Meditating by river

Credit: Linnea Vedder-Shults.

This is what makes the study of mind so fascinating and so potentially radical: we are each able to explore our own minds to varying degrees. No one can truly know my mind. I cannot truly know another’s mind. My mind can be influenced and altered by other minds. I can influence and alter another’s mind—or so it seems. My mind and others’ minds, insofar as I am able to make them out, are participants in strong views and influences that shape all of our thoughts, passions, and behaviors. And these views are often unexamined and unconscious, shared and prejudicial, and against our own and others’ seeming self-interest.

The Mind in the World

So, is mind everything? Certainly when my lights go out—with surgery and general anesthesia, stroke or head trauma, and seemingly with death—my awareness of myself and the world disappears. One historic philosophic “distortion” has been that therefore I must create the world, for it does not exist without my consciousness. All of us carry that narcissistic seed, at least a bit. In the great fear of death that most of us experience, the core anxiety is usually about this cessation of awareness of self and world. After all, what good is an end-stage Alzheimer’s brain, or a body with a comatose mind that cannot be brought back? But this is the individual vista, disconnected from all that creates, nurtures, supports, and obligates. In truth, our lived experience cuts against this narcissistic idea. We experience ourselves in community with other humans who vie for importance with us and with whom we have to negotiate constantly to stay alive and well. Our social community has great power over us. We feel we must contribute at least something to it. We know that surely a single one of us cannot be making this all up!

This concerns the great business of the self and its struggle to balance with nature and community, with sharing and receiving. Here is the rub: we are necessarily bounded beings, differentiated from other life forms, and yet we are also of one piece with the entire universe. We need our boundaries in order to differentiate ourselves and have identity at multiple levels of complex interaction—as individuals, as species, and as micro- and macro-ecological participants in this natural world of Gaia. But at the same time, we are also remarkably similar even to simple life forms like bacteria. We have become aware of having arisen in continuity with all of the life forms that constitute our lineage going back to the primordial soup. An extinction at any point along the chain in the roughly 3.2 billion years of life on earth would have eliminated our being here. Our commonality with other life forms is vast indeed. And that indispensable realization is truly radical. We can feel its profundity. Practicing this awareness changes how we choose to live.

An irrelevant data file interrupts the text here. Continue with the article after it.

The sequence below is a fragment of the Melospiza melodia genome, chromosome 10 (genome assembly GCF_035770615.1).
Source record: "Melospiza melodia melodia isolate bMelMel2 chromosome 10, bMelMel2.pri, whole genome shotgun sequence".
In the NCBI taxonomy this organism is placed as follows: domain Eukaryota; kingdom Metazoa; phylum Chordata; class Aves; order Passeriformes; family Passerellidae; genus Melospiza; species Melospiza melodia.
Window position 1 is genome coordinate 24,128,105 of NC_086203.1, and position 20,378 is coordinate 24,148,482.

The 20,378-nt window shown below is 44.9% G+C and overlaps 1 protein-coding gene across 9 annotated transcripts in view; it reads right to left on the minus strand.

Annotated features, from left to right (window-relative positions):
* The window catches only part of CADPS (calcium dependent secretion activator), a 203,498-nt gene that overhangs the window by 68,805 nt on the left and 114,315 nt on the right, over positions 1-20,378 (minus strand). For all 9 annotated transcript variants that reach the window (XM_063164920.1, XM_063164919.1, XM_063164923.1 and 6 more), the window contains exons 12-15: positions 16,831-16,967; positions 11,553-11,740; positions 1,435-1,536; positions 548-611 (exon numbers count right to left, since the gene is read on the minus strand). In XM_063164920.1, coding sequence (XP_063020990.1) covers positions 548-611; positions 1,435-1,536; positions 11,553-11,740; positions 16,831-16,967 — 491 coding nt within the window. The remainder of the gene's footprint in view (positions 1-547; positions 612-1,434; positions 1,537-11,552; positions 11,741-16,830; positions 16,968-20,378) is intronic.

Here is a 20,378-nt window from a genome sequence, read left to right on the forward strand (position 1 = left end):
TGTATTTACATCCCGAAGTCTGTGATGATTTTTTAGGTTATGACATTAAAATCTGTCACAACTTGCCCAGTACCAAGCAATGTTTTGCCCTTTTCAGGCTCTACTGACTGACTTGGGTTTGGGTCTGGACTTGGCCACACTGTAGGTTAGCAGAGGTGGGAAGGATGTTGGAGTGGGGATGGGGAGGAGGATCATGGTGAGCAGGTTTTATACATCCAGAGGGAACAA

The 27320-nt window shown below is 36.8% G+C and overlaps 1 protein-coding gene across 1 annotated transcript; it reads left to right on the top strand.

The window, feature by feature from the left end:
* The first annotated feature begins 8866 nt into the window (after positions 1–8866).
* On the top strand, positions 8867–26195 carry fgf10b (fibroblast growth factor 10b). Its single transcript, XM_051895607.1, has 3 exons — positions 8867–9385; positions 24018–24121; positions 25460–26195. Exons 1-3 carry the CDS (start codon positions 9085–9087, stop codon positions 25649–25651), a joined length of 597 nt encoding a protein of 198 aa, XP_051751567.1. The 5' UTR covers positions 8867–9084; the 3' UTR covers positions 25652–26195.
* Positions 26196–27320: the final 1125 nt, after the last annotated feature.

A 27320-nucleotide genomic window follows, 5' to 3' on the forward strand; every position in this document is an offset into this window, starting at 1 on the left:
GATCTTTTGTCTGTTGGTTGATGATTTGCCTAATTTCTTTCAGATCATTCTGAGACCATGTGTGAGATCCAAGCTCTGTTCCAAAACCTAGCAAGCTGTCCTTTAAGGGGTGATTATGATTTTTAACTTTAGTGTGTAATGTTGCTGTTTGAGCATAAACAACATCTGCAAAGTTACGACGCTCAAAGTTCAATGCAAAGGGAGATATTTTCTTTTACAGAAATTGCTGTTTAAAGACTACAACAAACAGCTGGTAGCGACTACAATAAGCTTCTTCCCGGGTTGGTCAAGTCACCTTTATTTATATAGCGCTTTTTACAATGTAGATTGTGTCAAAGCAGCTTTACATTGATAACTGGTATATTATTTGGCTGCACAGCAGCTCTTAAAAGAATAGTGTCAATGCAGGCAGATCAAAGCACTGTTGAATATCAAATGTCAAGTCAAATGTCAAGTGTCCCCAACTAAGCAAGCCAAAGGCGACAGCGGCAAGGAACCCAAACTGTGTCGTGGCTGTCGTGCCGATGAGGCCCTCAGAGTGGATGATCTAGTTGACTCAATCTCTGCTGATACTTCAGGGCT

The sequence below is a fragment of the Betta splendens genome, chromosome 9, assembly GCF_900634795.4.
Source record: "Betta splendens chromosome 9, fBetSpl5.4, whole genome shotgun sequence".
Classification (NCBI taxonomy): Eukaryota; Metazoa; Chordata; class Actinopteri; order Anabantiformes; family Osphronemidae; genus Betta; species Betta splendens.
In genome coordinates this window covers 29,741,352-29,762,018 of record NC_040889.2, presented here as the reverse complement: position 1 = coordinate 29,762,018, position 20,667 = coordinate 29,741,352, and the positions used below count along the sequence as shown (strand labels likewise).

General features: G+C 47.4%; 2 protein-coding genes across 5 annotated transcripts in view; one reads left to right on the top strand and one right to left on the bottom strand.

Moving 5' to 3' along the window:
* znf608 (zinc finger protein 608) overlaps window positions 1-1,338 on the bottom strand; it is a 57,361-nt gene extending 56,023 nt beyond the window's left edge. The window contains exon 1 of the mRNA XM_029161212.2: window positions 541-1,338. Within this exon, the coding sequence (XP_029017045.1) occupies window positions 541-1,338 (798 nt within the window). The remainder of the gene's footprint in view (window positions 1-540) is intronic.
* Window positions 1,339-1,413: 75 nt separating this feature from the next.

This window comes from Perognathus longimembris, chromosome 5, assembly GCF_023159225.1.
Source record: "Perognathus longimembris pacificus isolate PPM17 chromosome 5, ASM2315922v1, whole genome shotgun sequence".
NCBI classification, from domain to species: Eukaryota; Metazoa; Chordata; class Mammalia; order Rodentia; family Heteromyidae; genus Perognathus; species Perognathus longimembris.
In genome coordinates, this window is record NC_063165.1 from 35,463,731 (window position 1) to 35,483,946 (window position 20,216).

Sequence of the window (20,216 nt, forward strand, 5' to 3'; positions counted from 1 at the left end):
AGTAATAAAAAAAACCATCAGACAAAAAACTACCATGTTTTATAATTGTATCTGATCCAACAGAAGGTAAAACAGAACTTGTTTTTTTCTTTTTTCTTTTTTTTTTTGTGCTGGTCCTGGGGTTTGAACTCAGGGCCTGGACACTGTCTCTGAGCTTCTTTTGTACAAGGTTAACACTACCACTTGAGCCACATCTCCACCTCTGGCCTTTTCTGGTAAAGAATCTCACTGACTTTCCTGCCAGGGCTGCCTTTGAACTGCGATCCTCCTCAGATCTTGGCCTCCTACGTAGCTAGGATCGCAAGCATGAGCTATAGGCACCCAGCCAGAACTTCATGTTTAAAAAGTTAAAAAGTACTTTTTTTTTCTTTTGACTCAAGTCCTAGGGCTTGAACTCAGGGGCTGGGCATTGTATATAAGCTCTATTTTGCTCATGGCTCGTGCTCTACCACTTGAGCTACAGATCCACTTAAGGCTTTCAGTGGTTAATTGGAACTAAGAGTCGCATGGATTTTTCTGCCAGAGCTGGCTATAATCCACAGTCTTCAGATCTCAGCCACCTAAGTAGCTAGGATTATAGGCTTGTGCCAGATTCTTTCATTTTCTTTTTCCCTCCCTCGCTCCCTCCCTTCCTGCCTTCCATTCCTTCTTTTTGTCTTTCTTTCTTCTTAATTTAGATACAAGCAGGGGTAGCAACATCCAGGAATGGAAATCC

For millennia the idea of the specialness of human consciousness—generally promoted as the singular capacity for self-awareness, and also posited as akin to God mind—has dominated Western discourse about conscious life. But this has led to a juggernaut of problems, facilitating perpetual conflicts. This idea of human superiority masks greed and self-interest with its super-structural justifications.

An Evolutionary Perspective on Consciousness

I believe it’s time to reject this discourse of human specialness and superiority, and instead explore an evolutionary perspective on being. In this new realization, we understand that consciousness arises with life itself. From the simplest forms to the most complex, any and all life to be established as being such must exert the quality of “for itself.” This is the defining moment of consciousness at its most basic level, when the separation of life from the physical world occurs and then perpetuates itself. And what is cognition? It is the simultaneously arising ability of life to interact with its environment in order to sustain itself and to expand its reach, to be counter-entropic, to trap energy and build structure. It took about 2.6 billion of the 3.2 billion years of life to develop the molecular systems and complexity that would foster multicellularity (multicelled organisms appear to be no more than 6 hundred million years old), and those systems persist in fairly unchanging ways, both inside and outside our bodies. Much of us is in fact very, very old. As evolution proceeds, the complexity of consciousness often increases along with its adaptivity, flexibility, internal complexity, and relational potential. For example, think about how the ability to move changes an organism’s responses to opportunities and potential disasters. That ability gives rise to one of our very many complexities of choice: to move toward, or away from. This is one of the great “archetypes” of consciousness in more complex organisms, as Hans Jonas noted in The Phenomenon of Life:

The great contradictions which [humans discover in themselves]—freedom and necessity, autonomy and dependence, self and world, relation and isolation, creativity and mortality—have their rudimentary traces in even the most primitive forms of life, each precariously balanced between being and not-being, and each already endowed with an internal horizon of “transcendence.”